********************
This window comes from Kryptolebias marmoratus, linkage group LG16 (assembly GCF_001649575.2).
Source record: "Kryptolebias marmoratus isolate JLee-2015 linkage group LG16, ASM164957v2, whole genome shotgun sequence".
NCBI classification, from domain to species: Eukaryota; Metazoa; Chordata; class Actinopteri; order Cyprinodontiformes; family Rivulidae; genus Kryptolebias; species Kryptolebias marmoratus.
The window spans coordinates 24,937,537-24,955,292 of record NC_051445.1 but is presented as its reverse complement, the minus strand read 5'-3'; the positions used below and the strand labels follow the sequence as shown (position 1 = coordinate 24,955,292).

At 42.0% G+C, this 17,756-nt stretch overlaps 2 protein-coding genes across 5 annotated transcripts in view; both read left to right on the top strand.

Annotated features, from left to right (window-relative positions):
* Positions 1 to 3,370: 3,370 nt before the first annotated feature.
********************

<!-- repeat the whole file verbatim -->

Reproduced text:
This window comes from Kryptolebias marmoratus, linkage group LG16 (assembly GCF_001649575.2).
Source record: "Kryptolebias marmoratus isolate JLee-2015 linkage group LG16, ASM164957v2, whole genome shotgun sequence".
NCBI classification, from domain to species: Eukaryota; Metazoa; Chordata; class Actinopteri; order Cyprinodontiformes; family Rivulidae; genus Kryptolebias; species Kryptolebias marmoratus.
The window spans coordinates 24,937,537-24,955,292 of record NC_051445.1 but is presented as its reverse complement, the minus strand read 5'-3'; the positions used below and the strand labels follow the sequence as shown (position 1 = coordinate 24,955,292).

At 42.0% G+C, this 17,756-nt stretch overlaps 2 protein-coding genes across 5 annotated transcripts in view; both read left to right on the top strand.

Annotated features, from left to right (window-relative positions):
* Positions 1 to 3,370: 3,370 nt before the first annotated feature.